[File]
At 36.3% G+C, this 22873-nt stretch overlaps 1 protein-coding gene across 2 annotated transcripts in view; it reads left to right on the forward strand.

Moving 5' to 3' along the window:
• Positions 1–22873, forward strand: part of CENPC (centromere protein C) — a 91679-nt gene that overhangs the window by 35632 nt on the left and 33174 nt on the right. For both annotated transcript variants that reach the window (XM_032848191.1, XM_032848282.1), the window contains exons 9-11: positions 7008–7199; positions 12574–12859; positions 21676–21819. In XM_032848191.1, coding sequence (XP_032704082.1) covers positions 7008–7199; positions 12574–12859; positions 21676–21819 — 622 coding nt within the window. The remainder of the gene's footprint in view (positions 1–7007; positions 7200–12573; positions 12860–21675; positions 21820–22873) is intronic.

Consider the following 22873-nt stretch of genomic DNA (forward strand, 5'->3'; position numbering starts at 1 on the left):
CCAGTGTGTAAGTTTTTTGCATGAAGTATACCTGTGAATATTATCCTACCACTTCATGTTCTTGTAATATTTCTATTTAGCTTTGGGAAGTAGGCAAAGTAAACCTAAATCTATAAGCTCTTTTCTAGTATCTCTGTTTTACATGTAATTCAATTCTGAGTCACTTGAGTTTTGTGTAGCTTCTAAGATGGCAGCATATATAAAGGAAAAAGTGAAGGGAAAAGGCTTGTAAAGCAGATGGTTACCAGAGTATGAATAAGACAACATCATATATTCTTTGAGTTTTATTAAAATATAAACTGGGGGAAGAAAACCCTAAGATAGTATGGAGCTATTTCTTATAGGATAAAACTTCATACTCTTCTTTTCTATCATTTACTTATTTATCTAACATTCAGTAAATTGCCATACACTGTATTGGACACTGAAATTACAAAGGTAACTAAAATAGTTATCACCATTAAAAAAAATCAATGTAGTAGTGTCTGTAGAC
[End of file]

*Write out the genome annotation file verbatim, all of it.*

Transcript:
At 36.3% G+C, this 22873-nt stretch overlaps 1 protein-coding gene across 2 annotated transcripts in view; it reads left to right on the forward strand.

Moving 5' to 3' along the window:
• Positions 1–22873, forward strand: part of CENPC (centromere protein C) — a 91679-nt gene that overhangs the window by 35632 nt on the left and 33174 nt on the right. For both annotated transcript variants that reach the window (XM_032848191.1, XM_032848282.1), the window contains exons 9-11: positions 7008–7199; positions 12574–12859; positions 21676–21819. In XM_032848191.1, coding sequence (XP_032704082.1) covers positions 7008–7199; positions 12574–12859; positions 21676–21819 — 622 coding nt within the window. The remainder of the gene's footprint in view (positions 1–7007; positions 7200–12573; positions 12860–21675; positions 21820–22873) is intronic.

Consider the following 22873-nt stretch of genomic DNA (forward strand, 5'->3'; position numbering starts at 1 on the left):
CCAGTGTGTAAGTTTTTTGCATGAAGTATACCTGTGAATATTATCCTACCACTTCATGTTCTTGTAATATTTCTATTTAGCTTTGGGAAGTAGGCAAAGTAAACCTAAATCTATAAGCTCTTTTCTAGTATCTCTGTTTTACATGTAATTCAATTCTGAGTCACTTGAGTTTTGTGTAGCTTCTAAGATGGCAGCATATATAAAGGAAAAAGTGAAGGGAAAAGGCTTGTAAAGCAGATGGTTACCAGAGTATGAATAAGACAACATCATATATTCTTTGAGTTTTATTAAAATATAAACTGGGGGAAGAAAACCCTAAGATAGTATGGAGCTATTTCTTATAGGATAAAACTTCATACTCTTCTTTTCTATCATTTACTTATTTATCTAACATTCAGTAAATTGCCATACACTGTATTGGACACTGAAATTACAAAGGTAACTAAAATAGTTATCACCATTAAAAAAAATCAATGTAGTAGTGTCTGTAGAC